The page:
Morning of...I was helping out a friend on Friday night, so I got home pretty late, carbo-loaded (as if I needed it) and went to bed. I tried to sleep in, but I was wide awake at 6.30, so got up and had breakfast. I was planning on leaving between 9 and 10. However, at around 8.30 I started having some digestive issues, either because of pre-race nerves or my new and improved diet. I think that by the time I was done, there was zero fuel left. I tried to drink a lot to make up for all the "losses" but that also did not go as expected. For a 3 hour drive, I had to stop 2 times to use the bathroom.
At the TrackMy trusted friend, Tom-Tom, got me to Watkins Glen without a hitch, through some beautiful scenery. Sadly, I have no pictures since I needed to hold the steering wheel. I got there around 2 or so, in plenty of time to watch the Porsche Clash. The Glen was closed to the public, but I got a cool Pit Pass bracelet, which allowed me to oggle the Porsches up, close and personal.
Oggling the Porches... I still like my ride better though...
The Fly by Night Duathlon is an evening race, and was to take place after the Porsche Clash. So I watched the last Porsche Clash start and then made my way back to the car to get ready. Let's say that part of the trip did not go very smoothly, and I greatly missed the hubby...
I had managed to get the bike in the car, while only removing the front wheel with the quick release skewer, so putting it back together wasn't such a big deal (although I was petrified that the wheel would pop out during the race). Being the good little athlete, I had also brought our floor pump (and five extra tubes, "just in case") and attempted to pump the front tire. Suffice to say, that did not work out as planned. Three nice people took turns helping me out (2/3 were unsuccessful) and we finally managed to get my tires to some acceptable yet undocumented level of pressure. The bike was ready to go! Now me!
Lady is ready for her race, and is definitely sexier than a Porsche
After the bike (which I am thinking of naming "Lady") was ready, I changed into my racing outfit.I normally don't care too much about what I wear, as long as there is no danger of chaffing. However, I needed padding for the bike that would not get in the way of the run. So I used the cute little triathlon outfit that my in-laws got me for the Azalea Triathlon with a very generous service of chamois cream... My new Bondi Bands also came in right on time. I got five of them using Molly's at I'm a Sleeper Baker, FIVE for twenty-five code and I made sure at least one them would match my triathlon outfit and glasses. I got the crazy glasses during Tall Mom's Silent Auction, and they counted as my birthday gift from the hubby. The outfit was completely great, even if I looked pretty dorky. The Bondi Band kept my hair out of my face AND fit really well under my helmet. The glasses made it much more comfortable to ride during the sunset. And I never thought of my lower half, either during the run or during the bike.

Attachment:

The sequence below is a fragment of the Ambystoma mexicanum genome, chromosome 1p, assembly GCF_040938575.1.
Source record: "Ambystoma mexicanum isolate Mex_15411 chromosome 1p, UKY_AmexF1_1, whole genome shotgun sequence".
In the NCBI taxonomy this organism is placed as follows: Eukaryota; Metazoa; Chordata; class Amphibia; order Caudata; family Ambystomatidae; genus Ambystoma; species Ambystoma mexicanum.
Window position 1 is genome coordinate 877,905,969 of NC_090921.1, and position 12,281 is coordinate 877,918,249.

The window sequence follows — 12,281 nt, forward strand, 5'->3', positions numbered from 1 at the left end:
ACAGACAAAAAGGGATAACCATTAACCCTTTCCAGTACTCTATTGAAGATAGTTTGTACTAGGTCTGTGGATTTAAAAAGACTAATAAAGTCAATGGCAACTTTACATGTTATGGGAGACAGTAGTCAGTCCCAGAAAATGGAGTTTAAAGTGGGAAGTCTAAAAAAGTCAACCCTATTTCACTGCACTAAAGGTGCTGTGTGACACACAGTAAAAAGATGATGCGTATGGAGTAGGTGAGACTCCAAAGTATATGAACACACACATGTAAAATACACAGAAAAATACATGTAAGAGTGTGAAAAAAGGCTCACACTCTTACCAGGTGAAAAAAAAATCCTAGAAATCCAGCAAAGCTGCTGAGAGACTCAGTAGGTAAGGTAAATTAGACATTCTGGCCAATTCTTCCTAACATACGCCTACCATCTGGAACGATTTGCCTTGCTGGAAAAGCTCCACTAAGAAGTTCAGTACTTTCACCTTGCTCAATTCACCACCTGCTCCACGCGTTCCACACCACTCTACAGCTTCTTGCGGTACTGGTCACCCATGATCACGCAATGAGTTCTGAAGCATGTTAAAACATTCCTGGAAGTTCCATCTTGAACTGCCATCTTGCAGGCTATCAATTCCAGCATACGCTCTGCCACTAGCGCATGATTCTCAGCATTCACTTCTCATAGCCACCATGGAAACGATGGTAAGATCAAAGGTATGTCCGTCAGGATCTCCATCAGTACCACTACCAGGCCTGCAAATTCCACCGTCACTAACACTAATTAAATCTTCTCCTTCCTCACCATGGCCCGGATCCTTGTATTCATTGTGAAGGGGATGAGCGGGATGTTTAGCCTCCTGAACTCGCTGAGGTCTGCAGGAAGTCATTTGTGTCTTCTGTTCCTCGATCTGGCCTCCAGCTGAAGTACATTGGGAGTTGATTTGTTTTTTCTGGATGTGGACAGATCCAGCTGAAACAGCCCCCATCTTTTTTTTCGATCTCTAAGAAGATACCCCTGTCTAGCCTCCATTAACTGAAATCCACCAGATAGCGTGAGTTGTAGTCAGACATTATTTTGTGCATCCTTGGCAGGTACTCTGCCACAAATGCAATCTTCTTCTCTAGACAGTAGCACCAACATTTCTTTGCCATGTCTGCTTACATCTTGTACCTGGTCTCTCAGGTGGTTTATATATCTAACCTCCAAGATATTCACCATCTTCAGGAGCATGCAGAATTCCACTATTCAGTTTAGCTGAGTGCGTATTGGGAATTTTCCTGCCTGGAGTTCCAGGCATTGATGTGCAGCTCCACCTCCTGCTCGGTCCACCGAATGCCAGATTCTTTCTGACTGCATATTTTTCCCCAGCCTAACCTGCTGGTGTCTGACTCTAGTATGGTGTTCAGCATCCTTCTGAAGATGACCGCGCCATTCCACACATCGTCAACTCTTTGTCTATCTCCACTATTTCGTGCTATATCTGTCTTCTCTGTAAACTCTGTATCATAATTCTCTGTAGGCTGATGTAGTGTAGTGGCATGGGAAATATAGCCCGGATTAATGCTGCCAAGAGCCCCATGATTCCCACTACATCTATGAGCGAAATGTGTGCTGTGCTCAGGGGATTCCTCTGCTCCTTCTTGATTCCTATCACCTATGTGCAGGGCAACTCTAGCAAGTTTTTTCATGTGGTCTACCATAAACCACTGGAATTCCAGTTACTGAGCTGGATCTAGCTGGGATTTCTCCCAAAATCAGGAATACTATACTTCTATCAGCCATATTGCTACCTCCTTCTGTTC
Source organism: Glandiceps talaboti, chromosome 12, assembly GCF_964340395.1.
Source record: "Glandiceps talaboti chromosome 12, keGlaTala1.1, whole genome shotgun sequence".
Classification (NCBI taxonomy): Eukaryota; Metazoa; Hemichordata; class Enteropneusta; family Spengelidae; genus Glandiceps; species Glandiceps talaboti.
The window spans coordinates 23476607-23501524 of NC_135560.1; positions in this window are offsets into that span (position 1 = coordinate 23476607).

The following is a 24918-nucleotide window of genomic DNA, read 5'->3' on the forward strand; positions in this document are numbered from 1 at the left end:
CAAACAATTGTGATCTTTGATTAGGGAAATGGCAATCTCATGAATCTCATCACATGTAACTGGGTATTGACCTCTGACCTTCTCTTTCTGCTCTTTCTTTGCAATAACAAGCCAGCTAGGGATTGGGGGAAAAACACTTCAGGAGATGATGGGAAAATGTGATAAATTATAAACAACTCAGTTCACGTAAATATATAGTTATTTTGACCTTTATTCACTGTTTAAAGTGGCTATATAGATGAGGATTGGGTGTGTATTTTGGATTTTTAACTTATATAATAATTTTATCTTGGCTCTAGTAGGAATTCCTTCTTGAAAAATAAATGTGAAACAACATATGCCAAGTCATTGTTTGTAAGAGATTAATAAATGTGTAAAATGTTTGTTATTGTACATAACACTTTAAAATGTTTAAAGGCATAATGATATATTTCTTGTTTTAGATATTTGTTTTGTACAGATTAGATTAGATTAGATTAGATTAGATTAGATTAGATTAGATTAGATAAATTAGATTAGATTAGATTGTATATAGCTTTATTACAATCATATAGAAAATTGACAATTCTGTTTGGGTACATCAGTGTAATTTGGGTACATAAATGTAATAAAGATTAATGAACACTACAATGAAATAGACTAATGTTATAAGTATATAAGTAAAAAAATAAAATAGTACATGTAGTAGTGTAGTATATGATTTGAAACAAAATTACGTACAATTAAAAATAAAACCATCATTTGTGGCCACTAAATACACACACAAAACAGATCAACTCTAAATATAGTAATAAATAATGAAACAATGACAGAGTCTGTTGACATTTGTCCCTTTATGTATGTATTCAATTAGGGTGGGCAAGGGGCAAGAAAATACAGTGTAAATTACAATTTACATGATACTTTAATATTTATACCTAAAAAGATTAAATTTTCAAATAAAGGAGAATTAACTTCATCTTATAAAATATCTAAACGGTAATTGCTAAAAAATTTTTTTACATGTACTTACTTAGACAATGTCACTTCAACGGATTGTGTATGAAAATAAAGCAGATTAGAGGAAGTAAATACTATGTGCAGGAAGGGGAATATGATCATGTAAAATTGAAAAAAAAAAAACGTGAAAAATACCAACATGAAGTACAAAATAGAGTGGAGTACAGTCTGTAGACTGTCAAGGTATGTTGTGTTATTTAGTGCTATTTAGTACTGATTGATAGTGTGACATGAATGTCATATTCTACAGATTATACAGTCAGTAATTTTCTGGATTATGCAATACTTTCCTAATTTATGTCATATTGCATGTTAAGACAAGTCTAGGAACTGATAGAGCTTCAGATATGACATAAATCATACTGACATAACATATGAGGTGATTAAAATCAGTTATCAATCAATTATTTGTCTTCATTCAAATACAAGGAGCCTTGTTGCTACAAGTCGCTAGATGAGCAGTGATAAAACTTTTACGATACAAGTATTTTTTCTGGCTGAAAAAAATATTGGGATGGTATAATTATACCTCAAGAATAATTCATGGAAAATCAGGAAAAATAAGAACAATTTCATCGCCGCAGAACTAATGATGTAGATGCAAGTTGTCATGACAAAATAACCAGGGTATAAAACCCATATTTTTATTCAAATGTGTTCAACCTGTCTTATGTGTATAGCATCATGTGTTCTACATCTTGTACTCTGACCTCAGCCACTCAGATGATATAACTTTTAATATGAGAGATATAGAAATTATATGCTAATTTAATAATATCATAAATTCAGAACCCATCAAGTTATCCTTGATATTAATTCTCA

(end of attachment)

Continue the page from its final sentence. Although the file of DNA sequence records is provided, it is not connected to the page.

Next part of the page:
Geeky yet very PRACTICAL outfit
Soon after I was ready, I made it over to transition, which was to be set up in the pit lane (how cool is that?). Since the organizers had to wait until the cars were done, we had to wait until transition was set up. That is also when we got our timing chips. Quite a few people mumbled about having to wait, but I liked how laid back everything was. I biked one practice lap, and ran for about 10 minutes before the start. That's when I realized I was in trouble. There was zero juice in my legs... Nothing, Nada, Zip. I don't think I've had this feeling since I started training in January, so that was new.
A picture from last year's transition: it was exactly the same this year
So this is getting pretty long, and I haven't even started the race...
The RaceThe race director announced that the race was going to start 15 minutes late, to give everyone a chance to find a spot in transition, make a practice lap, and get their timing chip. So at 6.20 we all lined up for the start. Since my legs were completely dead, I decided to start at the back of the pack, and not let myself be carried away. After all, I had FIVE sprints to do. I was listening to a few women chit chatting and completely missed the start. So I started running and tried to start my watch at the same time. I did not take the Garmin or a heart monitor to the race, since I wanted to race based on my perceived effort.
Run #1(1.75, 1.8 or 1.86 miles, depending on who you ask)
This was baaaaaaad. It was still pretty hot. One minute into the run we had to go over a bridge (the one that says welcome to... in the picture above. Since it was so quickly after the start, there was a traffic jam and I had to stop and walk up the bridge and only started running again on the other side. For the rest of the first run I was mostly passing people (the advantage of starting at the back), yet going very slowly. The final part of the run was a pretty long hill, and that completely destroyed what was left in me.